With its arms twisted by disgruntled shareholder Kirk Kerkorian, the General Motors Corp. board decided Friday to have management look into linking the world’s largest automaker with Renault SA and Nissan Motor Co.
Experts say GM really had no choice.
Had it balked at Kerkorian’s proposal to study a three-way alliance, it likely would have been sued by Kerkorian or others for breaching its duty to stockholders.
Kerkorian, whose Tracinda Corp. owns 9.9 percent of GM’s common stock, has been unhappy with the pace of GM’s turnaround efforts.
Tracinda said in a statement that it was pleased with GM’s action but said an objective evaluation would require not only a meeting but a special board committee “that receives independent financial and legal advice.”
Meeting by teleconference, the GM board decided that Chairman and Chief Executive Rick Wagoner should lead the talks. Wagoner already had arranged a meeting with Carlos Ghosn, CEO of both Nissan and Renault, which likely will take place in the Detroit area July 14.
GM’s management will “weigh the potential benefits of such an alliance in order to assist the board in its decision making,” independent director George Fisher said in a statement.
Wagoner said GM has experience with different alliances, some of which have benefited GM.
“We will enter into discussions with the managements of Renault and Nissan with an open mind — eager to hear their ideas of how an alliance between our companies might work to our mutual benefit,” Wagoner said. “Given the complexity of any potential relationship, it has to be carefully considered on its merits before coming to any conclusion.”
Nissan and Renault both issued statements saying that they look forward to starting the talks soon. Their boards previously expressed interest in the alliance.
GM shares rose about 1 percent.
“We periodically receive interesting proposals, and we owe it to the company and its shareholders to explore how they might work, and to objectively weigh the potential benefits and issues that each might present,” Wagoner said.
Fisher, retired chairman and CEO of Eastman Kodak Co., said the board will monitor the talks and make sure they serve the best interest of all GM stockholders.
Gerald Meyers, the former chairman of American Motors Corp. who now teaches at the University of Michigan, said Kerkorian left the GM board with no other options.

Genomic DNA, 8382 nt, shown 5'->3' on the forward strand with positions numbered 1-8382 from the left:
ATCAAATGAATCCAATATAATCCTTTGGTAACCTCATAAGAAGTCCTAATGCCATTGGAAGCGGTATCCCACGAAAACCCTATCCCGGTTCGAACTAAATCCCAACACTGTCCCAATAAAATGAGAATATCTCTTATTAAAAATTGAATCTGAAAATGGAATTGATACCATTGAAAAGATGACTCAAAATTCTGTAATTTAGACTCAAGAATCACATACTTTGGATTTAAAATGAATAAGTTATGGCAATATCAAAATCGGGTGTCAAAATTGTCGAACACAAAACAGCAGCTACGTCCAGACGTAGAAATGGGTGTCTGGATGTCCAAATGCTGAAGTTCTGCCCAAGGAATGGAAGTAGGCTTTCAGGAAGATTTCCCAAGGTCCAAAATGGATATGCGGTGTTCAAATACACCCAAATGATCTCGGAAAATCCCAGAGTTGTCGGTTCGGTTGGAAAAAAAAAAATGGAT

“Due diligence — that’s the magic term,” he said. “It’s required, or else they are subject to shareholder suits.”
The board would have responded in the same manner even in the case of a hostile takeover attempt, said Peter Henning, a Wayne State University Law School professor and former attorney with the Securities and Exchange Commission.
“They don’t have to agree to this, and they could even come back with a counterproposal, but there’s no requirement that they have to respond with anything more than ‘We studied it and we don’t consider it best for the company,”’ Henning said.
Analysts and dealers who know Wagoner have said he likely is against the proposal, instead preferring to let his turnaround plan play out. Last week, the company announced that 35,000 hourly workers will retire or take buyouts, helping it reduce production capacity as it closes 12 plants by 2008. It has received health care concessions from the United Auto Workers union and is coming close to resolving cost problems at Delphi Corp., GM’s largest parts supplier that the automaker spun off into a separate company in 1999.
Yet GM continues to suffer from declining profits, high labor costs and growing competition from Asian automakers.
Renault and Nissan, which are closely tied through a cross-ownership arrangement, have problems of their own, with Renault sales slipping and Nissan facing a major car recall and sagging U.S. sales.
The prospect of an alliance has sent shudders through the UAW. President Ron Gettelfinger said Friday that the union is extremely concerned about the proposal.
“We’re seeing a further erosion of good jobs in the country should this come about,” he told WJR-AM in Detroit before the GM board’s decision. “The entire complexion of the auto industry in the future will be determined by this.”
But Gettelfinger said he did not believe an alliance would go through.
“I do trust that Rick Wagoner and his team can get this behind him as quickly as possible and stay focused on what they were really starting to make inroads on, and that’s moving General Motors forward,” he said.
David Larcker, an expert in corporate governance at the Stanford University Graduate School of Business, estimated it would take at least a year to study the proposal.
“Just the data collection exercise and the number-crunching would take a considerable amount of time,” he said, adding that there are also complex legal and regulatory issues to sort through.
“It would be astounding if they didn’t go through the process in a rigorous and thoughtful manner. Ultimately, they’ll be called to justify what they did by shareholders and big institutional holders.”